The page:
ALDRICH, ROY WILKINSON
ALDRICH, ROY WILKINSON (1869–1955). Roy Wilkinson Aldrich, of the Texas Rangersqv, was born in Quincy, Illinois, on September 17, 1869. He spent his early childhood in Golden City, Missouri, and as a youth lived in Arizona, Idaho, and Oklahoma Territory. When the Spanish-American War began he was commissioned a second lieutenant in the Second Missouri Volunteer Regiment; he saw service on the island of Mindanao during the Philippine Insurrection. He served with the British army's remount service in South Africa during the Boer War. From 1903 to 1907 he was sheriff of Kiowa County, Oklahoma Territory, and from 1907 to 1915 he was in the real estate business in Corpus Christi and San Antonio.
In 1915 he enlisted in Company A, Texas Rangers. He was promoted to captain and quartermaster in 1918 and retired from that post in 1947; his term of service at the time of his retirement was longer than that of any other ranger. During his years on the force Aldrich became known in Texas academic circles for his interest in history and natural history. He aided Walter Prescott Webb while Webb was doing research in South Texas for his book The Texas Rangers (1935); Aldrich's collections of flora and Indian artifacts provided specimens for botanists and anthropologists at the University of Texas. The woods and pond of his home near Austin were the source of an important collection of fruit flies used by the university's Genetics Foundation. Aldrich never married. He died on January 29, 1955, and was buried in Oakwood Cemetery, Austin. In 1958 Sul Ross State College (now Sul Ross State University) acquired his 10,000-volume library.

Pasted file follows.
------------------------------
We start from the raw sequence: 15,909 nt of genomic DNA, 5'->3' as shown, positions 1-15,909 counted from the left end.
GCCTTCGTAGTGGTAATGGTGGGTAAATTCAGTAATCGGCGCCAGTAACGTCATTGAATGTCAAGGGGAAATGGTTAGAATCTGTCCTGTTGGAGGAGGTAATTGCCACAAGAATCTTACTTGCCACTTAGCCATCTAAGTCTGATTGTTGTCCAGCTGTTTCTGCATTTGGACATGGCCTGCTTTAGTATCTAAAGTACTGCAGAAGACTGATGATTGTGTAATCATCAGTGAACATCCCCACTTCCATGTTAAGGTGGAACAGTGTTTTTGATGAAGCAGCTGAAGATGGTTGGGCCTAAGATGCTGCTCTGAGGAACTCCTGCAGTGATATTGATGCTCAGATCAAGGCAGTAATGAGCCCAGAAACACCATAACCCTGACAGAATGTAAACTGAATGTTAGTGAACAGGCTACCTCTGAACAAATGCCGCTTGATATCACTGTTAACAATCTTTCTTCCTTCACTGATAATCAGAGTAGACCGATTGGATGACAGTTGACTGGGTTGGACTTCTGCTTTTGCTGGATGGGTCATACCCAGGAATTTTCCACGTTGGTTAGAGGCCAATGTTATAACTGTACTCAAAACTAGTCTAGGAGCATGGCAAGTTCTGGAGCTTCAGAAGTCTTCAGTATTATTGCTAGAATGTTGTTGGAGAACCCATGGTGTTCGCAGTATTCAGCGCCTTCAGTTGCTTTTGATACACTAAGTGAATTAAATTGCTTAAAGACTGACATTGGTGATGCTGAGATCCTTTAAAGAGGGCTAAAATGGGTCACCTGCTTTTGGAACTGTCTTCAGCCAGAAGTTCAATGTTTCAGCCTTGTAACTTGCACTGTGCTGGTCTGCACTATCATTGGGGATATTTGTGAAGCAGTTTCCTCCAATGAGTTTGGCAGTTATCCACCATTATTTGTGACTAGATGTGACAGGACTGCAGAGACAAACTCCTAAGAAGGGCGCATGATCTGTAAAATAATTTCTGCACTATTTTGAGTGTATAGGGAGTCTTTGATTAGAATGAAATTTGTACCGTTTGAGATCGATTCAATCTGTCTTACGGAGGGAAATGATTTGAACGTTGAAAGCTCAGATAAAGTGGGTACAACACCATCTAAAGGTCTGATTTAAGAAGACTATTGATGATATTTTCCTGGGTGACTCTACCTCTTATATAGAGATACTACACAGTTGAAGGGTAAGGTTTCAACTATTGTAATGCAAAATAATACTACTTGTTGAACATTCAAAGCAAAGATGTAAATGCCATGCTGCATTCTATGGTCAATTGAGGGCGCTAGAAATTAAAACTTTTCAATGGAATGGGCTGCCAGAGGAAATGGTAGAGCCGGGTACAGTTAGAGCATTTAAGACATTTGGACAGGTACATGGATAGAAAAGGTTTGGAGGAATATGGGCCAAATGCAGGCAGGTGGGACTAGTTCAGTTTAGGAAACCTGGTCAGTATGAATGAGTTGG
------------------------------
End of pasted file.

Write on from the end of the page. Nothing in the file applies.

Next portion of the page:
Austin American, August 15, 1952. Austin American-Statesman, January 30, 1955. Dallas News, January 16, 1927. Houston Chronicle, January 17, 1960.
The following, adapted from the Chicago Manual of Style, 15th edition, is the preferred citation for this article.Morris G. Cook, "ALDRICH, ROY WILKINSON," Handbook of Texas Online (http://www.tshaonline.org/handbook/online/articles/fal05), accessed May 25, 2013. Published by the Texas State Historical Association.